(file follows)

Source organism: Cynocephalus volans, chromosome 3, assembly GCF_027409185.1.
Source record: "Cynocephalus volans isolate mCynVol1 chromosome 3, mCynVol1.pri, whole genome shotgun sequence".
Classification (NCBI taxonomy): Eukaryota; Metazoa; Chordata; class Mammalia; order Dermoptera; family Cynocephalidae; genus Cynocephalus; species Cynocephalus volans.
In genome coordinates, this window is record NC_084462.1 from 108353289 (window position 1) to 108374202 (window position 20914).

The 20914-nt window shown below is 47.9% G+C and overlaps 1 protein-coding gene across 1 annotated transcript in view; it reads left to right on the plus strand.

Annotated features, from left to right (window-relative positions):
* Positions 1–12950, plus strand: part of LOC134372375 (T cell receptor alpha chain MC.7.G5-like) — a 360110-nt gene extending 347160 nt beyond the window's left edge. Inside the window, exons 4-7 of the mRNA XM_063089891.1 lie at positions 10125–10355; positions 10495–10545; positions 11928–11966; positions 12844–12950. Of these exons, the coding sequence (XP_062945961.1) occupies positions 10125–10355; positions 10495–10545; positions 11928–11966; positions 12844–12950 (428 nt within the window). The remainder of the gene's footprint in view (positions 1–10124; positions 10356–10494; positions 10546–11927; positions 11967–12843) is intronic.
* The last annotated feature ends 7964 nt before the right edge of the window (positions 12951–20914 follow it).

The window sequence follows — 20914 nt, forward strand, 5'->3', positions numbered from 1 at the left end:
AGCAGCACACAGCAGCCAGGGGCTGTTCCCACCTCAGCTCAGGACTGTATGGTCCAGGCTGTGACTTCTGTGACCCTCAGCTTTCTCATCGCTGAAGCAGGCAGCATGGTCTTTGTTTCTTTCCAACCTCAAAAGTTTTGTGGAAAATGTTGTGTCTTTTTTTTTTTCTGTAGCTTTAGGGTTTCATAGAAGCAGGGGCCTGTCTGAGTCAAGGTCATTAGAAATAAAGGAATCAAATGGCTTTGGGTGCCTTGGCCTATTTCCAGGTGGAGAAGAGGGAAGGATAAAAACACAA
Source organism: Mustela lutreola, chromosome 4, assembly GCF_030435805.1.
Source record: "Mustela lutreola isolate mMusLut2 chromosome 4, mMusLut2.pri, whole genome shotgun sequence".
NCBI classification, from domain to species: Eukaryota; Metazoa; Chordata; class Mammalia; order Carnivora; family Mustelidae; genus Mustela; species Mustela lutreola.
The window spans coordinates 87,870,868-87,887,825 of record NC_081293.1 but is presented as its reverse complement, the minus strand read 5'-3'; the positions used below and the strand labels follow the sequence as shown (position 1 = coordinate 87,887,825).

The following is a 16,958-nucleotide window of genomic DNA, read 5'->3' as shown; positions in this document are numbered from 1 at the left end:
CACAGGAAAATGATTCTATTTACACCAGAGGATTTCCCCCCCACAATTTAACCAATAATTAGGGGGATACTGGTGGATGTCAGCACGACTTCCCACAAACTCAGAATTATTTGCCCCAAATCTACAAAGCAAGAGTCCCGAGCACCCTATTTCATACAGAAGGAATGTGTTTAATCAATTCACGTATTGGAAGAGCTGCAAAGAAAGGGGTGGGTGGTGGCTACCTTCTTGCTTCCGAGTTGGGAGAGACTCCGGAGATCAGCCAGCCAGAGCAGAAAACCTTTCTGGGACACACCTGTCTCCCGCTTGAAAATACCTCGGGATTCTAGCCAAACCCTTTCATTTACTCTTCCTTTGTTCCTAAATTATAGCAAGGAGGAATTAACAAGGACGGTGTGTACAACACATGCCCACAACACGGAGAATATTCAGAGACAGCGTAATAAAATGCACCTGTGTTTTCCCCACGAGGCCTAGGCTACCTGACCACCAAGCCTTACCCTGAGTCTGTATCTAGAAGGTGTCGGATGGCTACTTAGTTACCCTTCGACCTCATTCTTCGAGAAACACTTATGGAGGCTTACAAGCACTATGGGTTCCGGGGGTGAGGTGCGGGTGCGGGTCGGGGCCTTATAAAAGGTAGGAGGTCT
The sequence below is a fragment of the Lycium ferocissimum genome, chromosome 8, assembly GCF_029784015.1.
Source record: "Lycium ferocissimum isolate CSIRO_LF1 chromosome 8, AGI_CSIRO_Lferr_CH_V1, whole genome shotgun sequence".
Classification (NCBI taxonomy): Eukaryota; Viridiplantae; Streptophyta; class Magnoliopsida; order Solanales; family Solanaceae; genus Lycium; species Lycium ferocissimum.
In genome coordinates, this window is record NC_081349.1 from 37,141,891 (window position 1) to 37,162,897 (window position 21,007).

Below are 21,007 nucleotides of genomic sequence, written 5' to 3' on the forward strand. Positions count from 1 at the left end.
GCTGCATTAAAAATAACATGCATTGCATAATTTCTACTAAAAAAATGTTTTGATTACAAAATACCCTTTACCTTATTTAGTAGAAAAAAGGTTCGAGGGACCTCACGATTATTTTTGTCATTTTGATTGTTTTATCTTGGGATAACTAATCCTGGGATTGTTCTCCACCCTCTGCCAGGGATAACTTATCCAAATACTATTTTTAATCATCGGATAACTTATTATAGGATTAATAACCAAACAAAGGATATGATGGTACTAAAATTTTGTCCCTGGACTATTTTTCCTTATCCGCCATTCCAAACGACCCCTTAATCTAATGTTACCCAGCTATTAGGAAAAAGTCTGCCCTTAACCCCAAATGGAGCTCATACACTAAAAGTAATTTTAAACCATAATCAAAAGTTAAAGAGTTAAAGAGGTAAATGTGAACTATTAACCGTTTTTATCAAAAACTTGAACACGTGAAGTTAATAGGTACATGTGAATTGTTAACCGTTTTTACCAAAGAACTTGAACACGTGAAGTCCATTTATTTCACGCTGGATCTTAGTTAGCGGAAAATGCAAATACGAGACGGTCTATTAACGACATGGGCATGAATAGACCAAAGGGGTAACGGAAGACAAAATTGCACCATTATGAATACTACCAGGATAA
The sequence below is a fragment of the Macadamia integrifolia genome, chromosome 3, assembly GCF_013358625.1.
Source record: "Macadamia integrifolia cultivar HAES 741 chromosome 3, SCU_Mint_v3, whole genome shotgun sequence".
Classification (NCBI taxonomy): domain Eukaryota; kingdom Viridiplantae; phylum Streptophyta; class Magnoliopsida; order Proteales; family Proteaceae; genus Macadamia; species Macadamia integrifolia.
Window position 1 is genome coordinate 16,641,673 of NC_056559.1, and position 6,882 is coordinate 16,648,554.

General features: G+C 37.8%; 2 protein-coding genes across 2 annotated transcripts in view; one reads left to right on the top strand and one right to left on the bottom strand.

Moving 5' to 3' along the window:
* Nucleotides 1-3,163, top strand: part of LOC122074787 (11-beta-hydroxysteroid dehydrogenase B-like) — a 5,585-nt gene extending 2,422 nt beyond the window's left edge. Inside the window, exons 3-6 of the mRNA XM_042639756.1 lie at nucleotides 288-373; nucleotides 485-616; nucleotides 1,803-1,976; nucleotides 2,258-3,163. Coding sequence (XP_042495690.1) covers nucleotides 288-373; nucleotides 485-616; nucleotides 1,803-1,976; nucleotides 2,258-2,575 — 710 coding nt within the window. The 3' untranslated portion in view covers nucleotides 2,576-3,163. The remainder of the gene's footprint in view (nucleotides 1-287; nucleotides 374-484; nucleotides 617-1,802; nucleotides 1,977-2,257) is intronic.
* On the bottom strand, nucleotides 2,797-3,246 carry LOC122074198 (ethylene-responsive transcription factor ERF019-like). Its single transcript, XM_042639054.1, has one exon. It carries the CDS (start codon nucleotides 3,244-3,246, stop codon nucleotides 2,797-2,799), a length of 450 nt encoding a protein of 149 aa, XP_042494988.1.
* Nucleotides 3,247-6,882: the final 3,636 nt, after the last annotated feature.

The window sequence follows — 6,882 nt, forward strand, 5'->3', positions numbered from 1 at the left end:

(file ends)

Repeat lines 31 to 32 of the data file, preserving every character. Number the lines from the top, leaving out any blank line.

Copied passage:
* Nucleotides 3,247-6,882: the final 3,636 nt, after the last annotated feature.

The window sequence follows — 6,882 nt, forward strand, 5'->3', positions numbered from 1 at the left end: